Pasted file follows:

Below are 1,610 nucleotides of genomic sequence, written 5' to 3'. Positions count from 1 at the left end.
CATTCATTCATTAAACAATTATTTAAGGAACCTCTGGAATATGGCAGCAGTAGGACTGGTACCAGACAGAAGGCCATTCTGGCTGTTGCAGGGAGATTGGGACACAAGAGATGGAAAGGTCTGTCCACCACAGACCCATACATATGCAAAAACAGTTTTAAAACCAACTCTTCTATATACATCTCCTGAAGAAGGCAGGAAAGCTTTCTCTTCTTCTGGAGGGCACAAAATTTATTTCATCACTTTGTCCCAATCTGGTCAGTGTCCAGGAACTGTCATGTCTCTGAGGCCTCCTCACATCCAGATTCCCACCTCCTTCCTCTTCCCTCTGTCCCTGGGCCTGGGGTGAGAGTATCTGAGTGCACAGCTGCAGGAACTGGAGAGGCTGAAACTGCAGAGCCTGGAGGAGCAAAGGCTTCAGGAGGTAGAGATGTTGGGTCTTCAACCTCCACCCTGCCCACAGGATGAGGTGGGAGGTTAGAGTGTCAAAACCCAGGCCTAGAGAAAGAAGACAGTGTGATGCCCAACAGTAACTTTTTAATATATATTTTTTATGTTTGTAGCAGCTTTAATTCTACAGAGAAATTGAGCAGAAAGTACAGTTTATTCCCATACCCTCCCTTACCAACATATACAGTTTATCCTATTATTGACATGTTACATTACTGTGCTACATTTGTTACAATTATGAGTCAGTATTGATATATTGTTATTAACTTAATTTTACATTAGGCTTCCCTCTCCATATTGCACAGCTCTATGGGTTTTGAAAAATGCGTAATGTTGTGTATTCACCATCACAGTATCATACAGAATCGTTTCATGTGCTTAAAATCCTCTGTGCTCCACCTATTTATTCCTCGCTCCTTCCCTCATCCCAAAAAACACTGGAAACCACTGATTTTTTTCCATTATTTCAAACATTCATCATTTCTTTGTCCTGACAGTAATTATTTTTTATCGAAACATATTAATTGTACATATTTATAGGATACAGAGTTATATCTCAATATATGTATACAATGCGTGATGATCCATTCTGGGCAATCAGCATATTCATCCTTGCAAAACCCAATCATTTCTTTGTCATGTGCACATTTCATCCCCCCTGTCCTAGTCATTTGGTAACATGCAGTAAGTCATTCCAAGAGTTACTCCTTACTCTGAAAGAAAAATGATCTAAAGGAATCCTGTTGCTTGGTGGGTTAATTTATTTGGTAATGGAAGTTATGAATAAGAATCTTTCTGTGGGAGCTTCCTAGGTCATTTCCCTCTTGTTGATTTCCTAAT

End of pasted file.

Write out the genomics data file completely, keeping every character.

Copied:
Below are 1,610 nucleotides of genomic sequence, written 5' to 3'. Positions count from 1 at the left end.
CATTCATTCATTAAACAATTATTTAAGGAACCTCTGGAATATGGCAGCAGTAGGACTGGTACCAGACAGAAGGCCATTCTGGCTGTTGCAGGGAGATTGGGACACAAGAGATGGAAAGGTCTGTCCACCACAGACCCATACATATGCAAAAACAGTTTTAAAACCAACTCTTCTATATACATCTCCTGAAGAAGGCAGGAAAGCTTTCTCTTCTTCTGGAGGGCACAAAATTTATTTCATCACTTTGTCCCAATCTGGTCAGTGTCCAGGAACTGTCATGTCTCTGAGGCCTCCTCACATCCAGATTCCCACCTCCTTCCTCTTCCCTCTGTCCCTGGGCCTGGGGTGAGAGTATCTGAGTGCACAGCTGCAGGAACTGGAGAGGCTGAAACTGCAGAGCCTGGAGGAGCAAAGGCTTCAGGAGGTAGAGATGTTGGGTCTTCAACCTCCACCCTGCCCACAGGATGAGGTGGGAGGTTAGAGTGTCAAAACCCAGGCCTAGAGAAAGAAGACAGTGTGATGCCCAACAGTAACTTTTTAATATATATTTTTTATGTTTGTAGCAGCTTTAATTCTACAGAGAAATTGAGCAGAAAGTACAGTTTATTCCCATACCCTCCCTTACCAACATATACAGTTTATCCTATTATTGACATGTTACATTACTGTGCTACATTTGTTACAATTATGAGTCAGTATTGATATATTGTTATTAACTTAATTTTACATTAGGCTTCCCTCTCCATATTGCACAGCTCTATGGGTTTTGAAAAATGCGTAATGTTGTGTATTCACCATCACAGTATCATACAGAATCGTTTCATGTGCTTAAAATCCTCTGTGCTCCACCTATTTATTCCTCGCTCCTTCCCTCATCCCAAAAAACACTGGAAACCACTGATTTTTTTCCATTATTTCAAACATTCATCATTTCTTTGTCCTGACAGTAATTATTTTTTATCGAAACATATTAATTGTACATATTTATAGGATACAGAGTTATATCTCAATATATGTATACAATGCGTGATGATCCATTCTGGGCAATCAGCATATTCATCCTTGCAAAACCCAATCATTTCTTTGTCATGTGCACATTTCATCCCCCCTGTCCTAGTCATTTGGTAACATGCAGTAAGTCATTCCAAGAGTTACTCCTTACTCTGAAAGAAAAATGATCTAAAGGAATCCTGTTGCTTGGTGGGTTAATTTATTTGGTAATGGAAGTTATGAATAAGAATCTTTCTGTGGGAGCTTCCTAGGTCATTTCCCTCTTGTTGATTTCCTAAT